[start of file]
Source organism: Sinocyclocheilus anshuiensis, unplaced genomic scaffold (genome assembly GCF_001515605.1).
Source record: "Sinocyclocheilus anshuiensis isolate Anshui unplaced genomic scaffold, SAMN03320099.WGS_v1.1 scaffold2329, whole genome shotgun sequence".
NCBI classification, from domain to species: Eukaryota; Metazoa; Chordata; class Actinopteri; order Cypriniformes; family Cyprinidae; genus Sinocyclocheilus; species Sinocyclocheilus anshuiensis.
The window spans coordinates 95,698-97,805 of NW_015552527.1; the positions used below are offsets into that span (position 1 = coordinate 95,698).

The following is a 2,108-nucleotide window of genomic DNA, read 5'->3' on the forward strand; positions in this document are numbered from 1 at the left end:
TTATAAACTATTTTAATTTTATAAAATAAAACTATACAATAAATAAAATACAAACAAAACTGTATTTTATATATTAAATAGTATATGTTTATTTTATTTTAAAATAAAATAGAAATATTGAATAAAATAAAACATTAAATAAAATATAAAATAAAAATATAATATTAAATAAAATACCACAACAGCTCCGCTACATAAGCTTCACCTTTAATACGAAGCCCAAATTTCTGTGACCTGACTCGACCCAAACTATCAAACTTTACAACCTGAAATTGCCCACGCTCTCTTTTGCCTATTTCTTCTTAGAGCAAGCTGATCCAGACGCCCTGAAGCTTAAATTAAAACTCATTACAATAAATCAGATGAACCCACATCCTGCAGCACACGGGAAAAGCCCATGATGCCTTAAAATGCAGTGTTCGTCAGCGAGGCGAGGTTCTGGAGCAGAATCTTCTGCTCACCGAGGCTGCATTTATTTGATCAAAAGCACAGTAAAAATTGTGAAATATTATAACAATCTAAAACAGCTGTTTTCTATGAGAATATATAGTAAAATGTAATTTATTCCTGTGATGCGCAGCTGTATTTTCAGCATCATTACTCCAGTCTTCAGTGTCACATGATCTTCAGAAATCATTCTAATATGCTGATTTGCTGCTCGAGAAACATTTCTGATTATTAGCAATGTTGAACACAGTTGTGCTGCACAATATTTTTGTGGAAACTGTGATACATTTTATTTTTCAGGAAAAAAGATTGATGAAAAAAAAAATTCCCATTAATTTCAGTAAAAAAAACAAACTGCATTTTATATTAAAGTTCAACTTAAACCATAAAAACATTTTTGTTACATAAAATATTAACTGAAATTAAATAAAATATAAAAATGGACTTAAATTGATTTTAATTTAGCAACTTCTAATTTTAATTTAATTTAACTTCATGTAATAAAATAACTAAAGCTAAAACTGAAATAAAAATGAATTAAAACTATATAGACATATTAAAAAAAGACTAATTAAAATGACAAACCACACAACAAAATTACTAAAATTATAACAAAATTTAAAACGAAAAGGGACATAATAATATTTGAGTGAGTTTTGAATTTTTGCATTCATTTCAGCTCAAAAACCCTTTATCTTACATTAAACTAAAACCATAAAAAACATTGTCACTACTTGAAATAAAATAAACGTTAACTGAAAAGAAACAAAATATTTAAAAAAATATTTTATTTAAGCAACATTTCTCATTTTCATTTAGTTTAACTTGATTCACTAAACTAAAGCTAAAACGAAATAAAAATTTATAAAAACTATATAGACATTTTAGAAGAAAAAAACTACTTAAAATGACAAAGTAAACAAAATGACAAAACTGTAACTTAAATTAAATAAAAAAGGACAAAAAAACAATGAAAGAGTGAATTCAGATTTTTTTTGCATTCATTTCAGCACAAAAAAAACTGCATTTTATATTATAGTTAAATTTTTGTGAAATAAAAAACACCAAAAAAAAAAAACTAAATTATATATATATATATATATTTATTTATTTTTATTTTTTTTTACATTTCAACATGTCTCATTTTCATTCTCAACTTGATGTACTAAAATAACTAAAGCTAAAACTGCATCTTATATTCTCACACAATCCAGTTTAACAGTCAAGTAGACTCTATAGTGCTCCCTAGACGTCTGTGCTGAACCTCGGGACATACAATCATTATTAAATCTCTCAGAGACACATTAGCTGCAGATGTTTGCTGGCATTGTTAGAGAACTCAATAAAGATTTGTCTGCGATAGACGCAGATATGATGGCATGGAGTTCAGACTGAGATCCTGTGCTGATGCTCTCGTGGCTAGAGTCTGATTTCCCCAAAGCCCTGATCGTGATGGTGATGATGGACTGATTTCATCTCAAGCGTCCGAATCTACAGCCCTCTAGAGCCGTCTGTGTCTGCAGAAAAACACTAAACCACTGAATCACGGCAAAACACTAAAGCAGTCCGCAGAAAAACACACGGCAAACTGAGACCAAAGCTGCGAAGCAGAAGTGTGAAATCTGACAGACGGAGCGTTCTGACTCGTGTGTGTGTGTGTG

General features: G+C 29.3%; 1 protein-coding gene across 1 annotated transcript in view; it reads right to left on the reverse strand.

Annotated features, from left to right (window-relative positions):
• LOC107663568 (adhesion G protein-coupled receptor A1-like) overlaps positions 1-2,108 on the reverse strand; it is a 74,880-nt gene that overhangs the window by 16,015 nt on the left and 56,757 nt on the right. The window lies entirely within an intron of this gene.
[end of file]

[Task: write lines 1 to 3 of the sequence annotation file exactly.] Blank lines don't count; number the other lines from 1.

Source organism: Sinocyclocheilus anshuiensis, unplaced genomic scaffold (genome assembly GCF_001515605.1).
Source record: "Sinocyclocheilus anshuiensis isolate Anshui unplaced genomic scaffold, SAMN03320099.WGS_v1.1 scaffold2329, whole genome shotgun sequence".
NCBI classification, from domain to species: Eukaryota; Metazoa; Chordata; class Actinopteri; order Cypriniformes; family Cyprinidae; genus Sinocyclocheilus; species Sinocyclocheilus anshuiensis.